Marin Hinkle plays Amy, star student Luce's adopted mother, in this "well-acted" play written by JC Lee. Hinkle graduated from Brown as an undergraduate, and went on to receive her Masters from NYU. She has appeared in numerous films and television shows, most notably appearing on Two and a Half Men for nine seasons.
Star student, sociopath or a little of each? That is the troublesome question raised in “Luce,” a thoughtful, well-acted new play by J C Lee that opened on Monday night at Lincoln Center’s Claire Tow Theater. The title character, winningly played by Okieriete Onaodowan, is a 17-year-old charter school student in an unnamed American suburb whose teacher, Harriet (Sharon Washington), becomes alarmed at the choice Luce makes when he’s given an assignment to write about a historical figure.
Prompted to “think outside the box,” as Harriet puts it, Luce has selected a European nationalist from the 1970s who was involved in terrorism. Harriet calls in Luce’s adoptive mother Amy (Marin Hinkle) for a conference, at which Harriet also reveals that, after reading the essay, she decided to search Luce’s locker. She hands Amy a bag of explosives — fireworks, yes, but illegal ones and potentially harmful — that she discovered there.
“This isn’t the boy I know,” a shaken Amy says after perusing the essay. That quick response can, of course, be interpreted in a number of ways: Luce isn’t the kind of kid who would seriously engage with such offensive ideas. He’s just being provocative. Or, on the other hand, might he be deeply maladjusted, and might his parents be completely unaware of the shadow side of their apparently good son?
As it unfolds in a series of fluidly written scenes, “Luce,” directed by May Adrales for Lincoln Center Theater’s LCT3program, hugs tightly the ambiguity of Luce’s behavior. Amy and her husband, Peter (Neal Huff), adopted Luce when he was a young boy from a war-torn Congo. He appeared to have put the trauma of his early years behind him, and is now doing well in school. He’s a football star with a bright future.
Given that they are the kind of liberal-minded parents who would take on the challenge of adopting a troubled child, it’s probably natural that Amy and Peter would shy away from confrontation, and Amy questions whether searching his locker was appropriate at all. Both Ms. Hinkle and Mr. Huff persuasively suggest how difficult it can be for parents today to know how much privacy to allow their children in a world where kids are keeping less and less to themselves, at least among themselves. (Dramas about well-meaning parents grappling with newfangled problems are becoming a staple offering at LCT3, with last season’s gay-tyke play “A Kid Like Jake” and the previous “All-American,” about a high school girl on the football team.)
The couple’s unwillingness to confront Luce also allows Mr. Lee to keep the question of his behavior tantalizingly unclear for virtually all the play’s 100-minute running time. But it also stokes frustration and comes to feel a little contrived. Why not, after all, simply ask him what he was thinking when he wrote the essay? (No one ever does.) Amy and Peter seem to be deeply involved in his life, so why suddenly lose the keys to the helicopter in this crucial moment?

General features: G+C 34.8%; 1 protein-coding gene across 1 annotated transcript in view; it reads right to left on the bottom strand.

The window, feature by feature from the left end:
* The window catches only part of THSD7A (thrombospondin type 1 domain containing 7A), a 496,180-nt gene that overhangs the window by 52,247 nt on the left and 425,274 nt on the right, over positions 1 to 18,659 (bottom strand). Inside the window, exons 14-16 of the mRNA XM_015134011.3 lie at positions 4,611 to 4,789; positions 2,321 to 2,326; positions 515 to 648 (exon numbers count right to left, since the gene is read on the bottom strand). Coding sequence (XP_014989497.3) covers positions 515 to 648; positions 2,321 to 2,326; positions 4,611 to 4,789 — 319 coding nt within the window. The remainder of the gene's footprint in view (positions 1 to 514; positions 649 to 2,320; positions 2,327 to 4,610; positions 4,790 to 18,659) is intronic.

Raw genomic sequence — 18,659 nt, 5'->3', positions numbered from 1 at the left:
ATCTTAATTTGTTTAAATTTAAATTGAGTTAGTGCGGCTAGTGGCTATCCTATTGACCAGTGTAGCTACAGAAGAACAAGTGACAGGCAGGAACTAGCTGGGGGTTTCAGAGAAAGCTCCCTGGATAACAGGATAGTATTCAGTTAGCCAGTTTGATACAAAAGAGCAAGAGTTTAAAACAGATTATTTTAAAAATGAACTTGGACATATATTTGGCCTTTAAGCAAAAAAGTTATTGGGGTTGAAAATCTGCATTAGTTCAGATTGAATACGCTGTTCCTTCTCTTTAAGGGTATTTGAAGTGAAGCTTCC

When Harriet calls to complain that she believes Luce has threatened her — he made a sly joke about loving the Fourth of July (Luce is, if nothing else, a genius at staying just on the right side of offensiveness) — Amy and Peter finally bring up the matter of the fireworks. Luce shrugs it off, explaining that the guys on the football team share lockers, and it wasn’t his stuff. (Less explicable, by the way, is Harriet’s handing over of the explosives to Amy, which comes to seem a device necessary to generate suspense.)
It is, in a way, dramatically fruitful for Mr. Lee to keep subtly altering our perspective on Luce’s behavior. (And, as the grim stories of seemingly good kids who do very bad things continue to crop up in newspaper headlines, perhaps it’s realistic, too.) But as written by Mr. Lee and played by Mr. Onaodowan, the character never comes across as remotely threatening or disturbed. He’s coolheaded, eloquent in discussing the civil liberties of students and has an entirely rational explanation for everything. He doesn’t even rise to much anger when it appears he’s suspected of harboring potentially dangerous thoughts.
By the end, we are kept just where Luce’s parents are: wanting to believe the best but unable to eliminate the possibility that the shining achiever is really a dangerous deceiver. Depending on your view, this could be admirably open-ended, or a dramatic fizzle.
By J C Lee; directed by May Adrales; sets by Timothy R. Mackabee; costumes by Kaye Voyce; lighting by Tyler Micoleau; sound by Jill B C Du Boff; stage manager, Charles M. Turner III; general manager, Jessica Niebanck; production manager, Jeff Hamlin. An LCT3 production, presented by Lincoln Center Theater, André Bishop, producing artistic director; Adam Siegel, managing director; Paige Evans, artistic director/LCT3. At the Claire Tow Theater, 150 West 65th Street, Lincoln Center, (212) 239-6200, telecharge.com, lct3.org. Through Nov. 17. Running time: 1 hour 40 minutes.
WITH: Marin Hinkle (Amy), Neal Huff (Peter), Olivia Oguma (Stephanie), Okieriete Onaodowan (Luce) and Sharon Washington (Harriet).